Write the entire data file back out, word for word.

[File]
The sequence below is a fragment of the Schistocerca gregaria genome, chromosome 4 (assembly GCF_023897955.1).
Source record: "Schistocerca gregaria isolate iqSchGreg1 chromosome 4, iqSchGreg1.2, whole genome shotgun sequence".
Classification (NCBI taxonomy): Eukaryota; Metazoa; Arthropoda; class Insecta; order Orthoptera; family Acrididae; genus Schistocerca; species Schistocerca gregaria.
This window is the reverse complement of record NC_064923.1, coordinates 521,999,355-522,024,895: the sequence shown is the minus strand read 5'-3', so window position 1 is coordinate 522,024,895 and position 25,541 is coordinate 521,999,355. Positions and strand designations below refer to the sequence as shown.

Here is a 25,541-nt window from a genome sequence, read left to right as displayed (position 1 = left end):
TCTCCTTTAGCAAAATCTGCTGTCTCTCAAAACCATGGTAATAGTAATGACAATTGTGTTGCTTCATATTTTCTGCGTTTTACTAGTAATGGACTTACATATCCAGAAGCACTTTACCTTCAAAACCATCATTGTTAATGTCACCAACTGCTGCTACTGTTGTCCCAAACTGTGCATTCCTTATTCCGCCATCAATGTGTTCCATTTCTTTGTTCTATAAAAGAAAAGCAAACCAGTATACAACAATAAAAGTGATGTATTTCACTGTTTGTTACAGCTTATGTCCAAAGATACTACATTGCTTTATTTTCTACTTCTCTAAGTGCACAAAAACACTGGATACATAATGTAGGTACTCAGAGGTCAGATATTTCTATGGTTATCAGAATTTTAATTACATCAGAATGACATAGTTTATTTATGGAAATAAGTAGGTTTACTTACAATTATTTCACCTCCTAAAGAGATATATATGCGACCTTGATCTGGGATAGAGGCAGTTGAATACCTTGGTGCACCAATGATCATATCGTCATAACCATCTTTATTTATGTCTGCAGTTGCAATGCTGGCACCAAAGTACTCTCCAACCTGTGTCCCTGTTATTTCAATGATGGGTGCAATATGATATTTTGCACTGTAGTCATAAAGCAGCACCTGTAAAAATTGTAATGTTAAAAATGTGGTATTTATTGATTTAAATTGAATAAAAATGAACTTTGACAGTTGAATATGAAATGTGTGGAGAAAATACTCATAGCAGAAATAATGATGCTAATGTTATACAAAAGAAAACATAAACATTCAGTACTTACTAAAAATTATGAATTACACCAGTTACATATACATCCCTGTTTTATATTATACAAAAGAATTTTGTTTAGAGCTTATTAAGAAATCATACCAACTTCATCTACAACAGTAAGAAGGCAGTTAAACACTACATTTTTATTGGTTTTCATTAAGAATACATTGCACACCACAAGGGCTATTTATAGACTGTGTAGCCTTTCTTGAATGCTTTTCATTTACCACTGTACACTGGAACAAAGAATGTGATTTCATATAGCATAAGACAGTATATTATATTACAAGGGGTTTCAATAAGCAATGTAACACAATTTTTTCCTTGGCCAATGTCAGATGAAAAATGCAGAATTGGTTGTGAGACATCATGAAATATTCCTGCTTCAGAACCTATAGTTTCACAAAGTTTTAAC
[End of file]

The sequence below is a fragment of the Schistocerca gregaria genome, chromosome 4 (assembly GCF_023897955.1).
Source record: "Schistocerca gregaria isolate iqSchGreg1 chromosome 4, iqSchGreg1.2, whole genome shotgun sequence".
Classification (NCBI taxonomy): Eukaryota; Metazoa; Arthropoda; class Insecta; order Orthoptera; family Acrididae; genus Schistocerca; species Schistocerca gregaria.
This window is the reverse complement of record NC_064923.1, coordinates 521,999,355-522,024,895: the sequence shown is the minus strand read 5'-3', so window position 1 is coordinate 522,024,895 and position 25,541 is coordinate 521,999,355. Positions and strand designations below refer to the sequence as shown.

Here is a 25,541-nt window from a genome sequence, read left to right as displayed (position 1 = left end):
TCTCCTTTAGCAAAATCTGCTGTCTCTCAAAACCATGGTAATAGTAATGACAATTGTGTTGCTTCATATTTTCTGCGTTTTACTAGTAATGGACTTACATATCCAGAAGCACTTTACCTTCAAAACCATCATTGTTAATGTCACCAACTGCTGCTACTGTTGTCCCAAACTGTGCATTCCTTATTCCGCCATCAATGTGTTCCATTTCTTTGTTCTATAAAAGAAAAGCAAACCAGTATACAACAATAAAAGTGATGTATTTCACTGTTTGTTACAGCTTATGTCCAAAGATACTACATTGCTTTATTTTCTACTTCTCTAAGTGCACAAAAACACTGGATACATAATGTAGGTACTCAGAGGTCAGATATTTCTATGGTTATCAGAATTTTAATTACATCAGAATGACATAGTTTATTTATGGAAATAAGTAGGTTTACTTACAATTATTTCACCTCCTAAAGAGATATATATGCGACCTTGATCTGGGATAGAGGCAGTTGAATACCTTGGTGCACCAATGATCATATCGTCATAACCATCTTTATTTATGTCTGCAGTTGCAATGCTGGCACCAAAGTACTCTCCAACCTGTGTCCCTGTTATTTCAATGATGGGTGCAATATGATATTTTGCACTGTAGTCATAAAGCAGCACCTGTAAAAATTGTAATGTTAAAAATGTGGTATTTATTGATTTAAATTGAATAAAAATGAACTTTGACAGTTGAATATGAAATGTGTGGAGAAAATACTCATAGCAGAAATAATGATGCTAATGTTATACAAAAGAAAACATAAACATTCAGTACTTACTAAAAATTATGAATTACACCAGTTACATATACATCCCTGTTTTATATTATACAAAAGAATTTTGTTTAGAGCTTATTAAGAAATCATACCAACTTCATCTACAACAGTAAGAAGGCAGTTAAACACTACATTTTTATTGGTTTTCATTAAGAATACATTGCACACCACAAGGGCTATTTATAGACTGTGTAGCCTTTCTTGAATGCTTTTCATTTACCACTGTACACTGGAACAAAGAATGTGATTTCATATAGCATAAGACAGTATATTATATTACAAGGGGTTTCAATAAGCAATGTAACACAATTTTTTCCTTGGCCAATGTCAGATGAAAAATGCAGAATTGGTTGTGAGACATCATGAAATATTCCTGCTTCAGAACCTATAGTTTCACAAAGTTTTAAC